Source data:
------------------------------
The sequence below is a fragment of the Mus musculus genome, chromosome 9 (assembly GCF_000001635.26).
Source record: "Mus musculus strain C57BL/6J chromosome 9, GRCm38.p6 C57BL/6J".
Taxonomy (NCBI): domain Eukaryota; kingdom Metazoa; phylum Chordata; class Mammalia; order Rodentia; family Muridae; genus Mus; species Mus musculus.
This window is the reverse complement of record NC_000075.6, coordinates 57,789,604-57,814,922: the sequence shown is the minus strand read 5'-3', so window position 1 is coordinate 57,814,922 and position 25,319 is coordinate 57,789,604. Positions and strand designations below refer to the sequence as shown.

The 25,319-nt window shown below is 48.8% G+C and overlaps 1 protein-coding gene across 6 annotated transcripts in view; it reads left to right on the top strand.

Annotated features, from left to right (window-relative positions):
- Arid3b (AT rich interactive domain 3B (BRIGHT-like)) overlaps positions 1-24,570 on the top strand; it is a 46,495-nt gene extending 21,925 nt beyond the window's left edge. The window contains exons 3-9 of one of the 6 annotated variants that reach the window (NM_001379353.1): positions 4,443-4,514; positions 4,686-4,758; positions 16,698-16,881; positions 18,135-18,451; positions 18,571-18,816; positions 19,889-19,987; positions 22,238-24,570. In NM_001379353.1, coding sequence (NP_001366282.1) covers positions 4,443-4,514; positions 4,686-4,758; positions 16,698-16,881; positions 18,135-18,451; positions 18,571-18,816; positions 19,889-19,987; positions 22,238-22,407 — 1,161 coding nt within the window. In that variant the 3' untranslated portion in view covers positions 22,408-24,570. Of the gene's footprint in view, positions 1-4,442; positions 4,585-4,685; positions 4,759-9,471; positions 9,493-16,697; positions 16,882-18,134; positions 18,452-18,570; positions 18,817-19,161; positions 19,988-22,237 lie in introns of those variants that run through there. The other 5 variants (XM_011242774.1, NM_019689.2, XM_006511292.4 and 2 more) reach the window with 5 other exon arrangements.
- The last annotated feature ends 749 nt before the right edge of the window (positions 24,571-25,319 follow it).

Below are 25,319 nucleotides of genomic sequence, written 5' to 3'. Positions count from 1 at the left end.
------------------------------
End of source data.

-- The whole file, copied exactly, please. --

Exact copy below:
The sequence below is a fragment of the Mus musculus genome, chromosome 9 (assembly GCF_000001635.26).
Source record: "Mus musculus strain C57BL/6J chromosome 9, GRCm38.p6 C57BL/6J".
Taxonomy (NCBI): domain Eukaryota; kingdom Metazoa; phylum Chordata; class Mammalia; order Rodentia; family Muridae; genus Mus; species Mus musculus.
This window is the reverse complement of record NC_000075.6, coordinates 57,789,604-57,814,922: the sequence shown is the minus strand read 5'-3', so window position 1 is coordinate 57,814,922 and position 25,319 is coordinate 57,789,604. Positions and strand designations below refer to the sequence as shown.

The 25,319-nt window shown below is 48.8% G+C and overlaps 1 protein-coding gene across 6 annotated transcripts in view; it reads left to right on the top strand.

Annotated features, from left to right (window-relative positions):
- Arid3b (AT rich interactive domain 3B (BRIGHT-like)) overlaps positions 1-24,570 on the top strand; it is a 46,495-nt gene extending 21,925 nt beyond the window's left edge. The window contains exons 3-9 of one of the 6 annotated variants that reach the window (NM_001379353.1): positions 4,443-4,514; positions 4,686-4,758; positions 16,698-16,881; positions 18,135-18,451; positions 18,571-18,816; positions 19,889-19,987; positions 22,238-24,570. In NM_001379353.1, coding sequence (NP_001366282.1) covers positions 4,443-4,514; positions 4,686-4,758; positions 16,698-16,881; positions 18,135-18,451; positions 18,571-18,816; positions 19,889-19,987; positions 22,238-22,407 — 1,161 coding nt within the window. In that variant the 3' untranslated portion in view covers positions 22,408-24,570. Of the gene's footprint in view, positions 1-4,442; positions 4,585-4,685; positions 4,759-9,471; positions 9,493-16,697; positions 16,882-18,134; positions 18,452-18,570; positions 18,817-19,161; positions 19,988-22,237 lie in introns of those variants that run through there. The other 5 variants (XM_011242774.1, NM_019689.2, XM_006511292.4 and 2 more) reach the window with 5 other exon arrangements.
- The last annotated feature ends 749 nt before the right edge of the window (positions 24,571-25,319 follow it).

Below are 25,319 nucleotides of genomic sequence, written 5' to 3'. Positions count from 1 at the left end.